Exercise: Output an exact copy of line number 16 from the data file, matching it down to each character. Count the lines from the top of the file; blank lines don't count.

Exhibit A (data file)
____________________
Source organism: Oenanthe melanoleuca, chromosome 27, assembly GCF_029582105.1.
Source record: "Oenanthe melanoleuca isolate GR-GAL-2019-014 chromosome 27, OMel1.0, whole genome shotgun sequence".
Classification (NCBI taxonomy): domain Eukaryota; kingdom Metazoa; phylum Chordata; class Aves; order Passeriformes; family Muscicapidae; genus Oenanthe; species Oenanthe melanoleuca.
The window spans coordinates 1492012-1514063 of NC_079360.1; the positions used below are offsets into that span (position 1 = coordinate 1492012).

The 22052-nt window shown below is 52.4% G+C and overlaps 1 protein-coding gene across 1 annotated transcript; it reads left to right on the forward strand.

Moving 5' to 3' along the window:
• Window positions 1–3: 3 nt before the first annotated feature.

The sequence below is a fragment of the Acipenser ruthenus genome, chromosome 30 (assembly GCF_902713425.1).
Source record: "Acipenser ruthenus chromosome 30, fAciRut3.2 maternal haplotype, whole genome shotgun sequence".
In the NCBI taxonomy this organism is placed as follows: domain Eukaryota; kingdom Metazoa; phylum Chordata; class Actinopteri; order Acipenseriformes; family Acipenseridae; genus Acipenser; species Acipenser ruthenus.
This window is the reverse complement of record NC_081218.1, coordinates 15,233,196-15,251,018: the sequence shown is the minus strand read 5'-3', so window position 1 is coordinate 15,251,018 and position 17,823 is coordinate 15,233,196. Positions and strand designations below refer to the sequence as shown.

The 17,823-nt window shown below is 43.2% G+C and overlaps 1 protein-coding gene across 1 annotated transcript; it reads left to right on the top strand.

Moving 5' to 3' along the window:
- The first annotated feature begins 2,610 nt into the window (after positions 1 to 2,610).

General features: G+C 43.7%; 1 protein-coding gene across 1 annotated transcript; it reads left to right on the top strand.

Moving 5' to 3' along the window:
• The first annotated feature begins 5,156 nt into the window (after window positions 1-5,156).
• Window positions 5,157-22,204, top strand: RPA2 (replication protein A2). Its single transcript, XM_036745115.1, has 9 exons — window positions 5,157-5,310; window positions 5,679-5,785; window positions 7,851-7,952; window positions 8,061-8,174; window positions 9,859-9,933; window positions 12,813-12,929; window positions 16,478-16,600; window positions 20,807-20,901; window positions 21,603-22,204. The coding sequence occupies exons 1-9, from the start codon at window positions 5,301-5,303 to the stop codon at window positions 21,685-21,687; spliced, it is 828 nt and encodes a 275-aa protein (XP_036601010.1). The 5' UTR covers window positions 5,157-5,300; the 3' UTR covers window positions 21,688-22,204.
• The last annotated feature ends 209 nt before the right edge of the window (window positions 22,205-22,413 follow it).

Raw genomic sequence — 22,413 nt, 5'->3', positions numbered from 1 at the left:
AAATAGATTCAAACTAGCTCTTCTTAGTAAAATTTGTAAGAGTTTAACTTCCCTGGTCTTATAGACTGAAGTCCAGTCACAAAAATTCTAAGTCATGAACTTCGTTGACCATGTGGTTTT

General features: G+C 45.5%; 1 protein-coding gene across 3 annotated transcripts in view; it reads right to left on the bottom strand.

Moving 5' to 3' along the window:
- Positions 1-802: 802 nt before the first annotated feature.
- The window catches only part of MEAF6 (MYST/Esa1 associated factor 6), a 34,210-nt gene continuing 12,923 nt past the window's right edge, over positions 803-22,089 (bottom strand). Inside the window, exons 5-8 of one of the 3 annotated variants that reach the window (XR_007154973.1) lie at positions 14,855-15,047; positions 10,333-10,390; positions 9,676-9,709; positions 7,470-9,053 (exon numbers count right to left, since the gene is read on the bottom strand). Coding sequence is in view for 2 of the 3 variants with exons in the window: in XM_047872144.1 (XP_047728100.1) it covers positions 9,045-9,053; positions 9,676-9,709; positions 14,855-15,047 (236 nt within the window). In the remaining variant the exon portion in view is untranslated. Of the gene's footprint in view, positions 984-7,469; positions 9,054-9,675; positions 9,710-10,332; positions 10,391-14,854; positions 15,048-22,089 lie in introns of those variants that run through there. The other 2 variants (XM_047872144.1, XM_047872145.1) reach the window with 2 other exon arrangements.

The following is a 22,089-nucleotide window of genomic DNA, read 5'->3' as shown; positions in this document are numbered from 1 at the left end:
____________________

Moving 5' to 3' along the window: